Like most military families, we’ve had our fair share of difficult moves. There was the time morning sickness began on day two of our long journey; the time our inconsolable daughter was assured by the movers that her favorite doll, baby Melody, was safe in their truck … only to never be seen again; the time we found out after the packers left that our Outside the Continental United States (OCONUS) command sponsorship wouldn’t go through as quickly as we had believed; and the list goes on and on. It’s something we all come to expect: any Permanent Change of Station (PCS) is bound to be rocky and unpredictable. Emotions run high, tears are inevitable, and expectations are often crushed.
Needless to say, we were more than happy to watch this PCS season pass by with nary a cardboard box in sight. Our kids, comfortable with their daily routines, wouldn’t have their lives turned upside-down. They wouldn’t have to leave their friends behind. There would, mercifully, be no repeat of the baby Melody drama. Life would proceed as usual.
Except it didn’t. And I was totally unprepared.
As summer approached, a variety of moving trucks began crowding the streets and a steady stream of “see you laters” began. A mass exodus of sorts seemed to be underway and, indeed, within six weeks almost everybody I knew was gone. Our friends spread out across the globe, moving on to new adventures and new beginnings. Living on a small Army post, our loss was quite palpable. Familiar faces no longer greeted me at every turn. A stillness seemed to settle over heat-scorched streets, and it seemed, truly, as if our tiny community had been shattered.
I missed my friends and the camaraderie. I missed the coffee dates; the easy chit-chat.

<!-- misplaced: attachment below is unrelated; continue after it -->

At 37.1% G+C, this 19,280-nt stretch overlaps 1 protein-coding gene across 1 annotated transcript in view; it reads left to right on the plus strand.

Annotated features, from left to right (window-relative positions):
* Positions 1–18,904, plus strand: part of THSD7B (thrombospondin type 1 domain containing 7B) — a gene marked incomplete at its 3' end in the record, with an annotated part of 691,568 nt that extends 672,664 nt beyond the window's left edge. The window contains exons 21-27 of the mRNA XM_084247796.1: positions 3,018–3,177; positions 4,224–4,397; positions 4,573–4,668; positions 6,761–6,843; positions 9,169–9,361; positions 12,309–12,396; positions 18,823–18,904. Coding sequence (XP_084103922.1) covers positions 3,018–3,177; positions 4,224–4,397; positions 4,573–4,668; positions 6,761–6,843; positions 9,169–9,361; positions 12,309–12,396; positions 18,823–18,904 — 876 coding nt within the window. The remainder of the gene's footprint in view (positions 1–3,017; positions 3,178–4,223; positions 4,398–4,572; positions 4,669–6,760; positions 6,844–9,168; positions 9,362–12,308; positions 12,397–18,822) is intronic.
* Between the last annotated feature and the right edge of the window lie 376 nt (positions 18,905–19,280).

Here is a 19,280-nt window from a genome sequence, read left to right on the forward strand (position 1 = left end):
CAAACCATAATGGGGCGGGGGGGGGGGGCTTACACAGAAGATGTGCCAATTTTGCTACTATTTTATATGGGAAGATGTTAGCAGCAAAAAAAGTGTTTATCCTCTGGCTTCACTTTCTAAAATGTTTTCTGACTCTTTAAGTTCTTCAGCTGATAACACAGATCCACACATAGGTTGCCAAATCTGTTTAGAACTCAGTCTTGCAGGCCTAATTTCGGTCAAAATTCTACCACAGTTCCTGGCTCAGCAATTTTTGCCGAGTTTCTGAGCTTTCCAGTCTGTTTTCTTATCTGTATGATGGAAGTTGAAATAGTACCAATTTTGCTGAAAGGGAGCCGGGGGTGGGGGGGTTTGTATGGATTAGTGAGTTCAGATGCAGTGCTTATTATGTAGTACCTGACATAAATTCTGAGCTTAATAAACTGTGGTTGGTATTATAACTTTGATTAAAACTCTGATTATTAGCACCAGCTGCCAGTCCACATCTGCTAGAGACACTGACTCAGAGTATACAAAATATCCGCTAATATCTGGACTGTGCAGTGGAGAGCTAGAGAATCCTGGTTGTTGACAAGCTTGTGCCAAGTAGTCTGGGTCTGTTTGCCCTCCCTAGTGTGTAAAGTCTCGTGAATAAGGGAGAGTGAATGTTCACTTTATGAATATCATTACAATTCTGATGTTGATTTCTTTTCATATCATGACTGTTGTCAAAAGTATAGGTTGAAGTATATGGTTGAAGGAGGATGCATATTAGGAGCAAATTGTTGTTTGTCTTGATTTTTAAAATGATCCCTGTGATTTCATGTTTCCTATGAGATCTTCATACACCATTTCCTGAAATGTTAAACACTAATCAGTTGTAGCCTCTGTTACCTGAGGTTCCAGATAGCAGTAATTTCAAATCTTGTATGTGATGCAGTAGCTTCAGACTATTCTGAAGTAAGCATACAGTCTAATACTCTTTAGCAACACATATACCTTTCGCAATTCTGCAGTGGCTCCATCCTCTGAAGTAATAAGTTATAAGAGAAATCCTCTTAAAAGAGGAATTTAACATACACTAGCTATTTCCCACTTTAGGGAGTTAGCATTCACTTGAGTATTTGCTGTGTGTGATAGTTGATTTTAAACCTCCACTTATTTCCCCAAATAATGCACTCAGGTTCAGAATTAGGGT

And in my funk, I nearly missed the warning signs that my 5-year-old daughter was in a funk of her own.
Realizing my Daughter was on an Emotional Roller Coaster
Although none of her close friends were moving, she became increasingly agitated at leaving anywhere — school, the park, an acquaintance’s home — constantly questioning whether the playmate of the day would be moving soon. Upon finding out that someone she knew — even vaguely — was leaving, she would become forlorn, quickly establishing a routine for her despondency which involved sitting on our front stoop for several minutes, just thinking.
As the school year crawled to an end, she developed a very sudden friendship with a little boy on her school bus whose family was due to PCS. They begged to take a picture together on the last day, hugging out a sad goodbye as if they had known each other their whole lives. Though she can never remember his name, she still talks about him, recalling that “the boy who was my really good friend had to move away.”
There were nights where she cried at bedtime, lamenting the fact that her teacher was moving overseas and wouldn’t be seen in the halls next year. There were mornings that began with tears over friends she missed, despite having only played together once or twice.
It was so confusing at first. Why was she so upset? What was with all the emotional distress?
And then it hit me.